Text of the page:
No on Prop 53

Oct 18th, 2016 | Posted by

Opponents of the high speed rail project were able to get Proposition 53 onto the ballot, and now they’re hoping a favorable ballot title can carry them to victory. As a result, Gov. Jerry Brown and his allies are spending big to help kill this odious measure:

With less than three weeks until Election Day, Gov. Jerry Brown and his political allies are suddenly pumping money into the campaign to defeat Proposition 53, a previously low-profile measure that could be the death knell of Brown’s high-speed rail and Delta tunnels projects.

In the past week, Brown, labor unions, Indian tribes and Silicon Valley venture capitalists have contributed $7 million to kill the measure, tripling the size of the opposition’s treasury. If passed, Proposition 53 would require a statewide vote to approve any state project costing more than $2 billion that is financed with revenue bonds, which are the likely method of paying many of the costs for high-speed rail and the Delta tunnels.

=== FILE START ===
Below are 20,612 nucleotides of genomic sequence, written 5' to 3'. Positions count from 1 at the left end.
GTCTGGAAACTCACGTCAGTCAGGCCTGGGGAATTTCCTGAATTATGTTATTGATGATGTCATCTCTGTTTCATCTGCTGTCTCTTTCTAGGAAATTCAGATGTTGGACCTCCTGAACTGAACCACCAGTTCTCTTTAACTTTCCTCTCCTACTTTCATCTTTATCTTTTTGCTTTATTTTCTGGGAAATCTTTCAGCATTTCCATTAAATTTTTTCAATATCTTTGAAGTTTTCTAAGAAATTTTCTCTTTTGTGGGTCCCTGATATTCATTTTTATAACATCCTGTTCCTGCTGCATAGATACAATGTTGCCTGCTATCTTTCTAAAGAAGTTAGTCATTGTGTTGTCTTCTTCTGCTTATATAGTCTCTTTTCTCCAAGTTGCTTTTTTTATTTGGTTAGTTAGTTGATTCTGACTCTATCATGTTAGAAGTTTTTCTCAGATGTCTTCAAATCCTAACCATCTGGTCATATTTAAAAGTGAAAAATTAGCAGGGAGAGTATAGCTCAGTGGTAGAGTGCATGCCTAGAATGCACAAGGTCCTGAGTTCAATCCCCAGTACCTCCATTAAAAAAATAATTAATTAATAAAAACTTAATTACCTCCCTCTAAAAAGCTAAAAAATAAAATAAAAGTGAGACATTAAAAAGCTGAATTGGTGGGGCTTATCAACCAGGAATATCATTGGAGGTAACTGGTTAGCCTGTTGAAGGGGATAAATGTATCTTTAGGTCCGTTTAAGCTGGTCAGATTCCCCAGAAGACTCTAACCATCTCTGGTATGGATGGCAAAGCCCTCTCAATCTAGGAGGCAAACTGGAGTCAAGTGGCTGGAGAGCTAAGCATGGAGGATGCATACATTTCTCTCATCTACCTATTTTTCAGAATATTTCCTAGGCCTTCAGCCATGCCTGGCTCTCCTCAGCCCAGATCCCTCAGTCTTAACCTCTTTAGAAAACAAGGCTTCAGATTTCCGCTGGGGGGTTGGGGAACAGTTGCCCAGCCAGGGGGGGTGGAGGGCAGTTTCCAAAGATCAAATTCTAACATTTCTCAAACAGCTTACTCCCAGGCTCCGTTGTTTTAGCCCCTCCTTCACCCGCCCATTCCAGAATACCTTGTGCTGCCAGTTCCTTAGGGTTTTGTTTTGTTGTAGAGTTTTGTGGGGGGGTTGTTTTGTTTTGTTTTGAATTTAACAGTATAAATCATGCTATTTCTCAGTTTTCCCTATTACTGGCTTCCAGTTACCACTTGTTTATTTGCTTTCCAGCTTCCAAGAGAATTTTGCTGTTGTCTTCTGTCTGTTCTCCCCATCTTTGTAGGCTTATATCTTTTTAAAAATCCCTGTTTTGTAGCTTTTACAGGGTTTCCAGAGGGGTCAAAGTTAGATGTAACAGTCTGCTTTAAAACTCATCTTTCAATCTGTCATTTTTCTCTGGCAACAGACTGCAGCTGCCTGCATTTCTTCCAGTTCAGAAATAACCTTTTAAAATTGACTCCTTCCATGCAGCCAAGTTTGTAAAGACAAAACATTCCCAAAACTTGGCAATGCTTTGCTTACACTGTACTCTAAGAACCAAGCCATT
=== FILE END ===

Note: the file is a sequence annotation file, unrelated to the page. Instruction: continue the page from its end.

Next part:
HSR still commands majority support among Californians. But a small group of NIMBYs are trying to kill it by requiring constant public votes any time bonds are sold, even though voters approved the project in 2008. The opposition’s ads are effective:

(See more ads, including region-specific ones, here)

But analysts believe that with a crowded ballot, voters may focus on the initiative’s title as it appears on the ballot, which favors the proponents:

Jack Pitney, a professor of politics at Claremont McKenna College near Los Angeles, said the Yes campaign may be outspent and outnumbered, but the race is a toss-up.

“If I were trying to beat it, I’d be working pretty hard,” he said. “The first four words are ‘require statewide voter approval.’ And those are four words that voters like. They might not read any further.”